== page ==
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Healthy home cooking

Updated on March 25, 2010

The standard American diet depends heavily not on healthy foods, but on processed foods with layer upon layer of various combinations of fat, sugar, and salt. Low fat products have more sugar and salt than regular versions of the same thing.

Food industry research has determined the precise balance of fat, sugar, and salt that tastes the best. They have combined the most tasty amounts of all three of these ingredients in the same product and made many products available.

Unfortunately this abundance of foods with similar ingredients overwhelms our ability to feel satisfied. Our industrial food makes people crave more and more, not because the food industry is evil, but because of  how the human brain works. Eating healthy foods requires cooking at home, using fresh ingredients. Here are some tips.

White rice and black beans: good combination for complementary protein. Brown rice is healthier, but the beans supply plenty of fiber here.
White rice and black beans: good combination for complementary protein. Brown rice is healthier, but the beans supply plenty of fiber here.

1. A healthy diet requires between 2.000 and 2,500 calories per day to maintain a person's ideal weight. People who want to lose weight must eat even less than that. Healthy cooking requires not only fresh ingredients, but also reasonable portions.

2. Avoid using large amounts of fat, sugar, and salt in the same dish. Individually, they don't overstimulate our brains. Healthy foods do not hijack our brain, so we can be truly satisfied with much less.

3. Cook ahead. Leftovers are not a bad thing. Make a casserole or soup that makes two or three times as much as you can eat at one meal. You can serve it later and not have to cook that day.

4. Use smart fats in moderation. There are four basic kinds of fat. Monounsaturated fats and polyunsaturated fats are healthiest and include some essential fatty acids that our bodies need but cannot make. Use saturated fat (which is solid at room temperature) sparingly and transfat (partially hydrogenated vegetable oil) not at all. Study labels carefully before buying packaged ingredients.

5. Use meat more for flavoring than as the centerpiece of the meal. No one needs more than three ounces of meat (a serving about the size of a deck of cards) at one sitting. Do not make up for less meat by using more eggs, cheese, or other full-fat dairy products. You can get good quality protein from plant sources.

6. Use sweeteners judiciously. Desserts may need to be sweet, but the rest of the meal does not. If a recipe for a main dish calls for sugar, always use less. Refined sugar can give a temporary high, followed by a crash. Beware of overly sweet (and fat) salad dressings. Healthy foods are no sweeter than they need to be.

7. Eat fruits and vegetables by colors: red, blue/purple, white/brown, yellow/orange, and green. Each color has high amounts of particular nutrients. Eat one serving of each color per day, and you have gotten the recommended five servings of fruits. and vegetables. Colors refer to the outermost edible layer. Red potatoes are red (if you eat the peel). Bananas are white (because the peel is inedible).

Shop the perimeter of the store. That's where the fresh ingredients are. As always, check labels on the prepared products you find there.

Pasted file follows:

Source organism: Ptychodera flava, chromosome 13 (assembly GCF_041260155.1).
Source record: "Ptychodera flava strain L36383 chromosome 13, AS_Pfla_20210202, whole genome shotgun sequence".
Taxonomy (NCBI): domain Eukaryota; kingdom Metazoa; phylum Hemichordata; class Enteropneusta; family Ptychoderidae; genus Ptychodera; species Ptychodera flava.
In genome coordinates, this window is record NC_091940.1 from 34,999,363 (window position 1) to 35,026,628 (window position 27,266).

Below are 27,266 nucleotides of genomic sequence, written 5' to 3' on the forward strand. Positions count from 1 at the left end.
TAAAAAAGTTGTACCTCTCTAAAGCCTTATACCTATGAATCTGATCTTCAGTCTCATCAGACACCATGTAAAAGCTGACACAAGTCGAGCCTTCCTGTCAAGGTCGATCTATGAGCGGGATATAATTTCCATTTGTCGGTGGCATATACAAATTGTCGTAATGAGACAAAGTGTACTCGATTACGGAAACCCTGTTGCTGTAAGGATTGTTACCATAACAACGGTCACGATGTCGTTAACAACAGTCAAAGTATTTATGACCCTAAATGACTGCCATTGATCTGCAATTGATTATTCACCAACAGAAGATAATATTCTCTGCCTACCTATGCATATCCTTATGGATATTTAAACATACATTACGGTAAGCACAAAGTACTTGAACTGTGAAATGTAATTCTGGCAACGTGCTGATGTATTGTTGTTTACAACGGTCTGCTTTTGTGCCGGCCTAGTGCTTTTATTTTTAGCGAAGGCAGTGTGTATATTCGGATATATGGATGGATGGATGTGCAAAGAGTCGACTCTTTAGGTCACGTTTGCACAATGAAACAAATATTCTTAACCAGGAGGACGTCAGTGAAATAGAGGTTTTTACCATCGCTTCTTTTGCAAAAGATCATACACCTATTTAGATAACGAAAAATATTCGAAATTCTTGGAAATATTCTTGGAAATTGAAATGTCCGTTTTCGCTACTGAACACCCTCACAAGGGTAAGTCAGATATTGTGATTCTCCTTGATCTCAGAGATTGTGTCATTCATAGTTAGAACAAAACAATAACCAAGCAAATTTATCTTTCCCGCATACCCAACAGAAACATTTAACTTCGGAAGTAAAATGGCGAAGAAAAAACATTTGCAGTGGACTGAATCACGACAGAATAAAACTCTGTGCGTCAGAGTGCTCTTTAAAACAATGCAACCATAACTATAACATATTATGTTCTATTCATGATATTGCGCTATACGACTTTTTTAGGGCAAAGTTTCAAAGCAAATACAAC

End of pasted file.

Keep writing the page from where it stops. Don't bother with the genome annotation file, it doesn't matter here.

Shop the perimeter of the store. That's where the fresh ingredients are. As always, check labels on the prepared products you find there.

8. Along with refined sugar, be careful about refined flour. The refining process strips away the bran and the germ. These two components contain not only important nutrients, but also the fiber that our bodies need. Fiber has no calories. It helps us feel full without overeating and keeps our lower digestive tract running smoothly.

White whole wheat bread, by the way, is not an oxymoron. It is made from a white winter wheat instead of the usual red spring wheat. It keeps a white color along with the bran and the germ. The distinctive taste of regular whole wheat flour comes from the tannins in red wheat, which white wheat lacks.

9. Always use less salt than recipes call for and refrain from adding more at the table. Herbs, spices, and citrus also enhance flavor and can make food tasty without adding excessive sodium to your diet.

10. Plan a week's menu at a time. You can plan for particularly hectic evenings by serving leftovers from a previous meal. Without menu plans, you are more likely to settle for pizza or something to be delivered. You can't do healthy cooking if you don't cook at home at all!

11. Canned soups and many other packaged ingredients are not worth whatever convenience they may provide. Remember? They are engineered, deliberately or otherwise, to promote food cravings, not to satisfy hunger. Home cooking can be more healthy once you learn to make your own sauces. It's not hard or time-consuming.

12. When you serve your creations, take time to savor them. Be mindful of what you are eating and enjoy it slowly. It takes about twenty minutes to start to feel full. Shoveling food into your mouth while watching television encourages overeating even of healthy foods.

In short, with planning and knowledge of what foods are healthy, you can cook healthy meals at home in not much more time than it takes to prepare packaged foods and certainly in less time than it takes to eat out or wait for delivery.


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    • Cari Jean profile image

      Cari Jean 7 years ago from Bismarck, ND

      great information!